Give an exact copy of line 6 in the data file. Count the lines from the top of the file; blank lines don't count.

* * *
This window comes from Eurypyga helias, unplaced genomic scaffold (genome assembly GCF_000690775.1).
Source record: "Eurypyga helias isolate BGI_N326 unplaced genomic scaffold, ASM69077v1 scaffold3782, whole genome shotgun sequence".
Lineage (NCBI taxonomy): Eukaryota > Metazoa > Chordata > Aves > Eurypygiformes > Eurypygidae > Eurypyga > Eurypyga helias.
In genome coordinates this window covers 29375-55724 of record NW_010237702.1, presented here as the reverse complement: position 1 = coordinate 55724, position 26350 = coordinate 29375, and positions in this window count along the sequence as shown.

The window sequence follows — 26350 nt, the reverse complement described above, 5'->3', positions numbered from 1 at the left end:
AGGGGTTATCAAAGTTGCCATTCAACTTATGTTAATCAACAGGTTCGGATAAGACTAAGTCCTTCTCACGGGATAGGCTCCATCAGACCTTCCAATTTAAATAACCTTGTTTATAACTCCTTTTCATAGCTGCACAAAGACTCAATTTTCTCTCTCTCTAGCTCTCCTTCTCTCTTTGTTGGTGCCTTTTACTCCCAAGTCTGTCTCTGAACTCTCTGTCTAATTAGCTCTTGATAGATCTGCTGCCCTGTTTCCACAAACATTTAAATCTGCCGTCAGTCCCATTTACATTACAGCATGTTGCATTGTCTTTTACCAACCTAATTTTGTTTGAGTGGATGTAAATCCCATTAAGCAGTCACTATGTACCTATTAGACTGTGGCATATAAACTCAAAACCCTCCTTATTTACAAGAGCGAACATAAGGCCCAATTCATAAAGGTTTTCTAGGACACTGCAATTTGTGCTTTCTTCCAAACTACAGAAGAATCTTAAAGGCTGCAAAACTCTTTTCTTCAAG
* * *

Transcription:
AGGGGTTATCAAAGTTGCCATTCAACTTATGTTAATCAACAGGTTCGGATAAGACTAAGTCCTTCTCACGGGATAGGCTCCATCAGACCTTCCAATTTAAATAACCTTGTTTATAACTCCTTTTCATAGCTGCACAAAGACTCAATTTTCTCTCTCTCTAGCTCTCCTTCTCTCTTTGTTGGTGCCTTTTACTCCCAAGTCTGTCTCTGAACTCTCTGTCTAATTAGCTCTTGATAGATCTGCTGCCCTGTTTCCACAAACATTTAAATCTGCCGTCAGTCCCATTTACATTACAGCATGTTGCATTGTCTTTTACCAACCTAATTTTGTTTGAGTGGATGTAAATCCCATTAAGCAGTCACTATGTACCTATTAGACTGTGGCATATAAACTCAAAACCCTCCTTATTTACAAGAGCGAACATAAGGCCCAATTCATAAAGGTTTTCTAGGACACTGCAATTTGTGCTTTCTTCCAAACTACAGAAGAATCTTAAAGGCTGCAAAACTCTTTTCTTCAAG